This month, we feature a new NASHP fact sheet: Vermont Uses an Accountable Care Organization Model to Promote Developmental Screenings during Well Child Visits. Vermont’s Medicaid Next Generation Model Accountable Care Model (ACO) program is designed to increase developmental screening of young children during their well-child visits in order to identify and treat development delays, improve care, and contain costs. Strategies for improving screening rates in young children can also be found in Vermont’s Improving Population Health Outcomes Prevention Change Packages.
This month, NASHP features Transforming Pediatrics to Support Population Health: Recommendations for Practice Changes and How to Pay for Them, a report that reflects the recommendations of a study group convened in 2018 by the Child Health and Development Institute of Connecticut and the Connecticut Health Foundation. This multi-stakeholder group considered opportunities and challenges in reforming payment for pediatric primary care to better support population health, health equity, and better connect pediatric primary care with community-based services that support health promotion. Check out other resources at the Healthy Child Development State Resource Center. Submit new resources to firstname.lastname@example.org.
Each month, NASHP’s Healthy Child Development State Resource Center features a resource highlighting the role of screening, referral and care coordination for healthy child development.
This month’s feature is a NASHP brief The Nuts and Bolts of Medicaid Reimbursement for Developmental Screening: Insights from Georgia, Minnesota, and North Carolina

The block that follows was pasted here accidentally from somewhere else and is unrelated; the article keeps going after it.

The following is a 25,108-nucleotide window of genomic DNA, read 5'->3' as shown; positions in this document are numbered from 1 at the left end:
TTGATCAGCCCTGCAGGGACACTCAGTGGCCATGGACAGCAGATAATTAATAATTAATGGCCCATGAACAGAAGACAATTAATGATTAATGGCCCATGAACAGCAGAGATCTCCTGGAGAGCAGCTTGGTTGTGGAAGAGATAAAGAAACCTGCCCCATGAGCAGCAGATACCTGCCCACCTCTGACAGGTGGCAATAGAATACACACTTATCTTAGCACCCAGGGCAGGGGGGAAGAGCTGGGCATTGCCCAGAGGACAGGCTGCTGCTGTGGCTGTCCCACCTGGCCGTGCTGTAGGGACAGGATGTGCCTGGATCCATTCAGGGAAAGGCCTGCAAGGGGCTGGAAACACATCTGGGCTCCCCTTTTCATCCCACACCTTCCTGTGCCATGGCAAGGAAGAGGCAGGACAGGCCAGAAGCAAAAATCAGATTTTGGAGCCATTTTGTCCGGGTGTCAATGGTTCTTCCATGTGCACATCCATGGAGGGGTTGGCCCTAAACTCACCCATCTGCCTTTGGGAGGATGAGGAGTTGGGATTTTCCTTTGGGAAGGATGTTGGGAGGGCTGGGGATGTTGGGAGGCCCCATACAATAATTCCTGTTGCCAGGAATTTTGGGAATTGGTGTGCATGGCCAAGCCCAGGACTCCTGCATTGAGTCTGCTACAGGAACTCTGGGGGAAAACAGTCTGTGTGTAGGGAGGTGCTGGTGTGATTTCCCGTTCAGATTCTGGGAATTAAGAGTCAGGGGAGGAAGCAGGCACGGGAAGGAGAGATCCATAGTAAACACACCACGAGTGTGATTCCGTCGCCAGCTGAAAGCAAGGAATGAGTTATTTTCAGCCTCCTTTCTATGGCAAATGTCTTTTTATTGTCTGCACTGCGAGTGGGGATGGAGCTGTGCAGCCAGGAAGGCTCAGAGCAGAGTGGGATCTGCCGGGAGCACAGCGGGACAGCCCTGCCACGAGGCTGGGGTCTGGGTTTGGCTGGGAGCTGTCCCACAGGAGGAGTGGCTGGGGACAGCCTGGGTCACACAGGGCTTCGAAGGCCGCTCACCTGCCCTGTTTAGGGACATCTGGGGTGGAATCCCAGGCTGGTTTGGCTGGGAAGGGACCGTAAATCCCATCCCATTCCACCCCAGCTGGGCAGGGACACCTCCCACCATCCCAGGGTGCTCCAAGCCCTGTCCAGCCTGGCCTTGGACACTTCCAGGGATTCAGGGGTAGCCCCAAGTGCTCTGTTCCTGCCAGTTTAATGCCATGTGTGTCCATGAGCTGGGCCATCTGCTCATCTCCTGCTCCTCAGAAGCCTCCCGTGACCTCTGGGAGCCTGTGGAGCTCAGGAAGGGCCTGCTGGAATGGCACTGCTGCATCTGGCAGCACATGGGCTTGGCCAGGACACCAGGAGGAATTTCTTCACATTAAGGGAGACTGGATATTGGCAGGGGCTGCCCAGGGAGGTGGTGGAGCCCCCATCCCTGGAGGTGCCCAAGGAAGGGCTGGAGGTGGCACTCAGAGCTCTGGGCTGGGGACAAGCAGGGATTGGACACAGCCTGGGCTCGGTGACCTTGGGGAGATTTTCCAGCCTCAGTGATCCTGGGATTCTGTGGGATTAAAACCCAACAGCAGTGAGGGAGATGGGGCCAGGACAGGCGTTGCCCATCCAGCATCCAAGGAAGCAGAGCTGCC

Periodic developmental screening is a key strategy in promoting children’s healthy growth and development. Early identification of possible developmental delays in children and timely referral and treatment can prevent more severe issues and significant costs. This brief highlights how Medicaid agencies play an important role in monitoring children’s development through developmental screening reimbursement policies. Setting reimbursement rates for screening; recommending or requiring certain screening tools; specifying the administration of developmental screenings; and leveraging Medicaid managed care contracts are a few strategies NASHP uncovered in its research. This new brief examines developmental screening reimbursement policies in Georgia, Minnesota, and North Carolina.
If you have a resource you’d like NASHP to post in the Resource Center or feature in the future, please email email@example.com. The Healthy Child Development State Resource Center is supported by the David and Lucile Packard Foundation.
Each month, NASHP’s new Healthy Child Development State Resource Center will feature a resource highlighting the role of screening, referral and care coordination for healthy child development.
This month’s feature is NASHP’s latest brief, State Medicaid and Early Intervention Agency Partnerships to Promote Healthy Child Development.
This brief, developed in partnership with the Alliance for Early Success, summarizes policy lessons from Connecticut, Illinois, and Oregon on supporting healthy child development through interagency collaboration and coordination. This research provides concrete examples of policies, strategies, and lessons for local and state level collaboration to support healthy child development.
If you have a resource you’d like NASHP to post in the Resource Center or feature in the future, please email firstname.lastname@example.org. The Resource Center is supported by the David and Lucile Packard Foundation.